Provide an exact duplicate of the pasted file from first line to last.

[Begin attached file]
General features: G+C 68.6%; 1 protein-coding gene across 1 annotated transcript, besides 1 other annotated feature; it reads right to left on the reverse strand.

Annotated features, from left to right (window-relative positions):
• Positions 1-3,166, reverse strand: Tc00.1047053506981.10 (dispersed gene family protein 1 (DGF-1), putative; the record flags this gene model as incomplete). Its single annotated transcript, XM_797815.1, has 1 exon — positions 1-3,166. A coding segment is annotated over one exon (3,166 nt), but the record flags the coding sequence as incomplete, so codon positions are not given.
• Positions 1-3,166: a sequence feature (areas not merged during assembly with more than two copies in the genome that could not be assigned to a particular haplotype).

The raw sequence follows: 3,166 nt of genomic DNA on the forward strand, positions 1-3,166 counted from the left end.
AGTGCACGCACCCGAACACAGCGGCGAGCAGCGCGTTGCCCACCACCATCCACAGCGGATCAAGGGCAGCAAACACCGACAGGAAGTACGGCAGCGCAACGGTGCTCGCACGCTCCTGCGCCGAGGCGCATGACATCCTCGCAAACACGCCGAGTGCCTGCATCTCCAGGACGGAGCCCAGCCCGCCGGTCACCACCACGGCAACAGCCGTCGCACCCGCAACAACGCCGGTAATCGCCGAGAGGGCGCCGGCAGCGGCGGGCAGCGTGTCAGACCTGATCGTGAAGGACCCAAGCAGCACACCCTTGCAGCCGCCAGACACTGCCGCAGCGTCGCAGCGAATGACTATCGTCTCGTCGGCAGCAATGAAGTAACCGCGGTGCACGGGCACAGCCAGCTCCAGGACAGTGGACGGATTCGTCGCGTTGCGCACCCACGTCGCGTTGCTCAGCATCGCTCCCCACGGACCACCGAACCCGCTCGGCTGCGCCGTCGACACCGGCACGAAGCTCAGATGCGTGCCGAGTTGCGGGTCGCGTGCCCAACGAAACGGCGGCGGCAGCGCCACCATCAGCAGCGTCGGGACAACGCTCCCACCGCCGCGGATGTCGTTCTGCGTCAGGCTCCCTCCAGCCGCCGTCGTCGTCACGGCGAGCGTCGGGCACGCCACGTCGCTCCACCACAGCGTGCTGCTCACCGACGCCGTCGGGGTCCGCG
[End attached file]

General features: G+C 68.6%; 1 protein-coding gene across 1 annotated transcript, besides 1 other annotated feature; it reads right to left on the reverse strand.

Annotated features, from left to right (window-relative positions):
• Positions 1-3,166, reverse strand: Tc00.1047053506981.10 (dispersed gene family protein 1 (DGF-1), putative; the record flags this gene model as incomplete). Its single annotated transcript, XM_797815.1, has 1 exon — positions 1-3,166. A coding segment is annotated over one exon (3,166 nt), but the record flags the coding sequence as incomplete, so codon positions are not given.
• Positions 1-3,166: a sequence feature (areas not merged during assembly with more than two copies in the genome that could not be assigned to a particular haplotype).

The raw sequence follows: 3,166 nt of genomic DNA on the forward strand, positions 1-3,166 counted from the left end.
AGTGCACGCACCCGAACACAGCGGCGAGCAGCGCGTTGCCCACCACCATCCACAGCGGATCAAGGGCAGCAAACACCGACAGGAAGTACGGCAGCGCAACGGTGCTCGCACGCTCCTGCGCCGAGGCGCATGACATCCTCGCAAACACGCCGAGTGCCTGCATCTCCAGGACGGAGCCCAGCCCGCCGGTCACCACCACGGCAACAGCCGTCGCACCCGCAACAACGCCGGTAATCGCCGAGAGGGCGCCGGCAGCGGCGGGCAGCGTGTCAGACCTGATCGTGAAGGACCCAAGCAGCACACCCTTGCAGCCGCCAGACACTGCCGCAGCGTCGCAGCGAATGACTATCGTCTCGTCGGCAGCAATGAAGTAACCGCGGTGCACGGGCACAGCCAGCTCCAGGACAGTGGACGGATTCGTCGCGTTGCGCACCCACGTCGCGTTGCTCAGCATCGCTCCCCACGGACCACCGAACCCGCTCGGCTGCGCCGTCGACACCGGCACGAAGCTCAGATGCGTGCCGAGTTGCGGGTCGCGTGCCCAACGAAACGGCGGCGGCAGCGCCACCATCAGCAGCGTCGGGACAACGCTCCCACCGCCGCGGATGTCGTTCTGCGTCAGGCTCCCTCCAGCCGCCGTCGTCGTCACGGCGAGCGTCGGGCACGCCACGTCGCTCCACCACAGCGTGCTGCTCACCGACGCCGTCGGGGTCCGCG